The Accelerating Strategies for Practical Innovation and Research in Economic Strengthening (ASPIRES) project supports evidence-based, gender-sensitive programming to improve the economic security and improve health outcomes of families and children infected or affected by HIV/AIDS, as well as others at high risk of acquiring HIV. The OHA gender team has provided funds for this project to conduct an evaluation of a USAID-funded community development program in Mozambique to determine if the economic and social empowerment interventions being implemented help to reduce adolescent girls’ vulnerability to HIV. The evaluation hypothesis, namely that a combined economic and social intervention is more effective than a stand-alone intervention, is based on the premise that addressing the structural drivers of adolescent girls’ vulnerability to HIV requires an integrated, multi-sectoral approach.
Gender-Based Violence Impact Evaluation – Tathmini GBV
Tathmini GBV, under Project SEARCH, is a 3-year rigorous evaluation of the combined effects of the comprehensive GBV program delivered through health facilities and the community, in the Mbeya Region in Tanzania. The evaluation focuses on two types of GBV highly prevalent in Tanzania: intimate partner violence and sexual violence against adults and children. Primary outcomes of the study are the decline in GBV and increased care of GBV survivors; secondary outcomes include a shift in community norms toward greater gender equality, increased utilization of HIV services and reduction in HIV risk behaviors. The evaluation is implemented by Futures Group in partnership with Muhimbili University, Pangaea Global AIDS Foundation and Population Council. Findings will be used for policymaking and programming in Tanzania and globally.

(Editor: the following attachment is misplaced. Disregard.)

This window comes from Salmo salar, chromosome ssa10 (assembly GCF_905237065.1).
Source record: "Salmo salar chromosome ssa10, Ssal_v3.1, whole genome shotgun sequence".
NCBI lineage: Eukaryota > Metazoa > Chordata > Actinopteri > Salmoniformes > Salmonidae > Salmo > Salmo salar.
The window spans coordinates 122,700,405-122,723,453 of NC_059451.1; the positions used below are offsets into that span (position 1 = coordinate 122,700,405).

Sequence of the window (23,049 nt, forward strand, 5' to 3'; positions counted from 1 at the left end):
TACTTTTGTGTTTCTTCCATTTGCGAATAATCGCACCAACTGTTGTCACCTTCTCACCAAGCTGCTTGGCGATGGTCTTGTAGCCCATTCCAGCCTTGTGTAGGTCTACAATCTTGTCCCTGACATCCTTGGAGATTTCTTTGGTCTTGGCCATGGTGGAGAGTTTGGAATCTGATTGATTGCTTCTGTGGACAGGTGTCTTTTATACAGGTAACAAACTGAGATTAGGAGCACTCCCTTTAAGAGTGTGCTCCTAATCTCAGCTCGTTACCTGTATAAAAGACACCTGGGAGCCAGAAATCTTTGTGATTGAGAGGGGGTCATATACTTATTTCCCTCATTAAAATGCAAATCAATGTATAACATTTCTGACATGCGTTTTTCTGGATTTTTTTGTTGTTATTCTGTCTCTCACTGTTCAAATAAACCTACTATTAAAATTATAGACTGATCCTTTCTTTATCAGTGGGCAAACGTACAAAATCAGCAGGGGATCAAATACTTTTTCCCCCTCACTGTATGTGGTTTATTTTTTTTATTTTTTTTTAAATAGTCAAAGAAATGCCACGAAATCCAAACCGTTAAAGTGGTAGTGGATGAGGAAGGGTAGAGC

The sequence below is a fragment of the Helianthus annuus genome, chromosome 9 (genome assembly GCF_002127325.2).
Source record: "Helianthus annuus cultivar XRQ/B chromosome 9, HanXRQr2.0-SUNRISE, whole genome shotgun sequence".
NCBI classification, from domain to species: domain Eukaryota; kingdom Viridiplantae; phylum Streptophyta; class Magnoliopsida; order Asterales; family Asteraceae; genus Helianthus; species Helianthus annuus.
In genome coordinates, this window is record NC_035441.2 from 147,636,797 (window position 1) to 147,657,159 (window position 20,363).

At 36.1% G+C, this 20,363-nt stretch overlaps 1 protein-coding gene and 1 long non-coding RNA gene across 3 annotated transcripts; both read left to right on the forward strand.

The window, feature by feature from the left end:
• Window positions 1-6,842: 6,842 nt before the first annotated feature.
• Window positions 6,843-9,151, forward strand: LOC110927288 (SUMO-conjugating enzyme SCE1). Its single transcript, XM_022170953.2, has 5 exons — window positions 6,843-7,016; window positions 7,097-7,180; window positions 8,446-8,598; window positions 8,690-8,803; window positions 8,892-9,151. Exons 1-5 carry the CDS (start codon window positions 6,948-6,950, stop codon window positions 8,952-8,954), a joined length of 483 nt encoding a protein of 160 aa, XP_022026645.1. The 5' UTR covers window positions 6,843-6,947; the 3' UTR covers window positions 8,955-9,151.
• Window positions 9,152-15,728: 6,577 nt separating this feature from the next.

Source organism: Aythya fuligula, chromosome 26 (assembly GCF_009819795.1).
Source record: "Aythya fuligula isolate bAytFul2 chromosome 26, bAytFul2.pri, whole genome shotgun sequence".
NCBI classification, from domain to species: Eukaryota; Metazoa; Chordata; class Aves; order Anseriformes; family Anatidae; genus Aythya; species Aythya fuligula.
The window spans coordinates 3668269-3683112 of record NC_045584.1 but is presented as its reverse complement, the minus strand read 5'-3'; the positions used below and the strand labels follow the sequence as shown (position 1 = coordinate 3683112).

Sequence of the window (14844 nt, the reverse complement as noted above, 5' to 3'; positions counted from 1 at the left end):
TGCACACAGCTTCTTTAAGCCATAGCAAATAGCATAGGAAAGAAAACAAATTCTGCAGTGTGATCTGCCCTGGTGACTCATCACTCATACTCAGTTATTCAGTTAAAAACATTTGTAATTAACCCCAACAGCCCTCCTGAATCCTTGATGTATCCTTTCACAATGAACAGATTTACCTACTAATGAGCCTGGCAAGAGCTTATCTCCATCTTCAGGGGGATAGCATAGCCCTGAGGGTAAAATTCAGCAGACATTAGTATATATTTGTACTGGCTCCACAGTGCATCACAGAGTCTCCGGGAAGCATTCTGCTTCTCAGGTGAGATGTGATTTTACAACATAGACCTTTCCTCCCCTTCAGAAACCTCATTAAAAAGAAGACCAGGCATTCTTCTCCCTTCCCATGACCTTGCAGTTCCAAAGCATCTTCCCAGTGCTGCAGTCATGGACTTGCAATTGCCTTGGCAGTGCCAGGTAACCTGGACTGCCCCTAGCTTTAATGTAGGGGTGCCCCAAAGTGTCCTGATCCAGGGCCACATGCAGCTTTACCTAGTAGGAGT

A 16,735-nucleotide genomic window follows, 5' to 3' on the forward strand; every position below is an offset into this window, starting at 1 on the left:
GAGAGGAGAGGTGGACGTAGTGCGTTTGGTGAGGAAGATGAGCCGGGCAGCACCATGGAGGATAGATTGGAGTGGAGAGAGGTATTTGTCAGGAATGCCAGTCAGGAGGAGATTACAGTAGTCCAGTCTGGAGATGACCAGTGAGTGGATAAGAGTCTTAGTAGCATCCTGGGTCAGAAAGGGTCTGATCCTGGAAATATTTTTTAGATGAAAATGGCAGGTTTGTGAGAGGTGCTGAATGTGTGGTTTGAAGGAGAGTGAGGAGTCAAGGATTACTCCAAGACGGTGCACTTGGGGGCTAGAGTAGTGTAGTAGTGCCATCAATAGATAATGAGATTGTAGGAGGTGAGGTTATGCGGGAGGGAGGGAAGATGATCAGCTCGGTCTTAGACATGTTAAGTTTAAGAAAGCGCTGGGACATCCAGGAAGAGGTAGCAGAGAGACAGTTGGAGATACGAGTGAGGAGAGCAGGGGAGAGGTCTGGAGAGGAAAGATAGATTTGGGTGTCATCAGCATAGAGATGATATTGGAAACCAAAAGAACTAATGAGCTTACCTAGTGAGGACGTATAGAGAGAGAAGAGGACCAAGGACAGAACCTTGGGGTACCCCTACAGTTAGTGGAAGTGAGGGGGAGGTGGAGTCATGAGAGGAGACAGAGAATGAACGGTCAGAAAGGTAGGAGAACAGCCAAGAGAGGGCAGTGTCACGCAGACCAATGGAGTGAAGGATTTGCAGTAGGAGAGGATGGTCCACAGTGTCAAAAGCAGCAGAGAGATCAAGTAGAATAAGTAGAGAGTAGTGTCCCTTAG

These two technical papers aim to improve the ability of PEPFAR and its partners to better understand and respond to the heightened risk for and vulnerability to HIV of four key populations - sex workers, men who have sex with men (MSM), transgender persons, and people who inject drugs (PWID). The Global Health Needs of Transgender Populations [PDF, 1.6MB] presents findings on the heightened risk factors for HIV transmission facing transgender persons and outlines the social ecological model as a conceptual framework for understanding their multiple levels of risk. The Review of Training and Programming Resources on Gender-Based Violence against Key Populations [PDF, 1.3MB]focuses on the intersection of HIV and gender-based violence against the men, women, boys, girls, and sexual and gender minorities in the four key populations.
What Works is a comprehensive review of data from HIV and AIDS interventions for women and girls in nearly 100 countries. What Works highlights successful interventions for a range of women and girls living with or at risk of HIV: adolescents; adult women; sex workers; women who use drugs; orphans; women who do not know their serostatus; women who want to reduce the risk of transmitting HIV to their infants; women living with HIV who have an unmet need for contraception; women living with HIV who are co-infected with malaria, tuberculosis or hepatitis C; and women who provide the bulk of care and support to their families.
These resources, developed with FHI 360, examine how gender norms and inequalities may affect women’s access to and use of a microbicide product.
This guide serves as a tool for program managers to not only begin to address GBV within their programs, but also to plan for greater integration and coordination within country teams when designing work plans and budgets.
Resources for the Clinical Management of Children and Adolescents Who Have Experienced Sexual Violence
These technical considerations and accompanying job aids serve as a guide for medical providers to address and respond to the unique needs and rights of children and adolescents who have experienced sexual violence and exploitation. These resources focus on the delivery of clinical post-rape care services and include information on establishing services tailored to the unique needs of children and adolescents, preparing for and performing a head-to-toe physical examination, conducting forensics evidence collection and ensuring follow-up care and referrals for psychosocial and community support services.
Last updated: February 23, 2016